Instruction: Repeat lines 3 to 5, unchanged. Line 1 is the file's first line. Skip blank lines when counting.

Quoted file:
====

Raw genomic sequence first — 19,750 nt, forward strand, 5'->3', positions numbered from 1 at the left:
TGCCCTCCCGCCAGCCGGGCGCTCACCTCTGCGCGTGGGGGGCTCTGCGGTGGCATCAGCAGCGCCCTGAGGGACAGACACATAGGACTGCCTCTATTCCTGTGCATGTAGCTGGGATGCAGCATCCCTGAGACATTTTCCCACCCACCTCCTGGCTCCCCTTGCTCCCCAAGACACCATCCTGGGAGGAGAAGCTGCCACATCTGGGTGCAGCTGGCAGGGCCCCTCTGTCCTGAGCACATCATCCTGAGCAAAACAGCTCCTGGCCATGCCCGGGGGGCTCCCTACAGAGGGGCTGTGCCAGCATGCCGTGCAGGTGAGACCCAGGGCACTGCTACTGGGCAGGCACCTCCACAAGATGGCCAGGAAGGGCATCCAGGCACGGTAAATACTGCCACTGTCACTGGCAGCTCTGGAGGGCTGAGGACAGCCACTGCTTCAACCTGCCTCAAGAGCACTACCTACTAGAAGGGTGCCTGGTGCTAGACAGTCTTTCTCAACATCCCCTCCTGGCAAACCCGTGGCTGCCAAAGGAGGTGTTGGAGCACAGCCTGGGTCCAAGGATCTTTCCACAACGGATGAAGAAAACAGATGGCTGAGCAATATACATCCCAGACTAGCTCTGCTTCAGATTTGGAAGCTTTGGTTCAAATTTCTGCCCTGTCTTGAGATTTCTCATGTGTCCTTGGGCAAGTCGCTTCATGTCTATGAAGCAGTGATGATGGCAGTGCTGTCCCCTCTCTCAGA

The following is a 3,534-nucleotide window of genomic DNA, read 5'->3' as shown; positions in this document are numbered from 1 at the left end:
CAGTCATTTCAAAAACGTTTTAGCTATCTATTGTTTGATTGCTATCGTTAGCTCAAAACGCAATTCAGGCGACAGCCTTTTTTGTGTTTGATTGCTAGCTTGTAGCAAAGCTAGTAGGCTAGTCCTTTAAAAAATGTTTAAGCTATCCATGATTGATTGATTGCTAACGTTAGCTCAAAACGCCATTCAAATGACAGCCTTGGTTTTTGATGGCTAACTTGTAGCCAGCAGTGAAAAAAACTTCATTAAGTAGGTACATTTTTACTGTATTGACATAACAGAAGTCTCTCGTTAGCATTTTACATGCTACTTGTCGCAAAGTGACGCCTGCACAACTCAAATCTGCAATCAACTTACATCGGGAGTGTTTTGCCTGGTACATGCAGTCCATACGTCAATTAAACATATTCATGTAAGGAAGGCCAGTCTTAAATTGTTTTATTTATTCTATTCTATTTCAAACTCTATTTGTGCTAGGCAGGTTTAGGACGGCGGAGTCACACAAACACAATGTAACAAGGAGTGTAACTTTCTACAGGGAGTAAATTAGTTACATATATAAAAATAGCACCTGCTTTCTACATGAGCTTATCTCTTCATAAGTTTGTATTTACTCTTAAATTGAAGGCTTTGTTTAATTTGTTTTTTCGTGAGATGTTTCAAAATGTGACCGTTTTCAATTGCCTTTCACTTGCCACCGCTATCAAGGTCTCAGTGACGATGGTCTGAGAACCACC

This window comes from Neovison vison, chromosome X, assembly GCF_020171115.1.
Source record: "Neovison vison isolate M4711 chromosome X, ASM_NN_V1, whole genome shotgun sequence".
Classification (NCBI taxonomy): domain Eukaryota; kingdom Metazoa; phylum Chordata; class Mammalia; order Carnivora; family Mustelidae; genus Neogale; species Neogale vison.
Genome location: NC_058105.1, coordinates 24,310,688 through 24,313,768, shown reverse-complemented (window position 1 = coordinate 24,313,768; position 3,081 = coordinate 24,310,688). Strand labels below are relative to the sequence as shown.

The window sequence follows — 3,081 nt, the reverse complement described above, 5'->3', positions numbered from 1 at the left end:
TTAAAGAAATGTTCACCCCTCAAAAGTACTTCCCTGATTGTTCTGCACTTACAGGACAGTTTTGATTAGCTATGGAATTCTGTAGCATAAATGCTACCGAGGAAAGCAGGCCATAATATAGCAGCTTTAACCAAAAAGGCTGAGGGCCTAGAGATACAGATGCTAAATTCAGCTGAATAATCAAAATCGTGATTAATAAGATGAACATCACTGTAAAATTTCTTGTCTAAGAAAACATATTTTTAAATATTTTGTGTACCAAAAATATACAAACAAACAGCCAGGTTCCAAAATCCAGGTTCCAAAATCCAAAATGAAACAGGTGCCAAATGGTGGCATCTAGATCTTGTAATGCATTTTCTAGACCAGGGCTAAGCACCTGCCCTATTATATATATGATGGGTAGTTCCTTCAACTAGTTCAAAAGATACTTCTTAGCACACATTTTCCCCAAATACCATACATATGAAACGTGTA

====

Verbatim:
The following is a 3,534-nucleotide window of genomic DNA, read 5'->3' as shown; positions in this document are numbered from 1 at the left end:
CAGTCATTTCAAAAACGTTTTAGCTATCTATTGTTTGATTGCTATCGTTAGCTCAAAACGCAATTCAGGCGACAGCCTTTTTTGTGTTTGATTGCTAGCTTGTAGCAAAGCTAGTAGGCTAGTCCTTTAAAAAATGTTTAAGCTATCCATGATTGATTGATTGCTAACGTTAGCTCAAAACGCCATTCAAATGACAGCCTTGGTTTTTGATGGCTAACTTGTAGCCAGCAGTGAAAAAAACTTCATTAAGTAGGTACATTTTTACTGTATTGACATAACAGAAGTCTCTCGTTAGCATTTTACATGCTACTTGTCGCAAAGTGACGCCTGCACAACTCAAATCTGCAATCAACTTACATCGGGAGTGTTTTGCCTGGTACATGCAGTCCATACGTCAATTAAACATATTCATGTAAGGAAGGCCAGTCTTAAATTGTTTTATTTATTCTATTCTATTTCAAACTCTATTTGTGCTAGGCAGGTTTAGGACGGCGGAGTCACACAAACACAATGTAACAAGGAGTGTAACTTTCTACAGGGAGTAAATTAGTTACATATATAAAAATAGCACCTGCTTTCTACATGAGCTTATCTCTTCATAAGTTTGTATTTACTCTTAAATTGAAGGCTTTGTTTAATTTGTTTTTTCGTGAGATGTTTCAAAATGTGACCGTTTTCAATTGCCTTTCACTTGCCACCGCTATCAAGGTCTCAGTGACGATGGTCTGAGAACCACC

This window comes from Neovison vison, chromosome X, assembly GCF_020171115.1.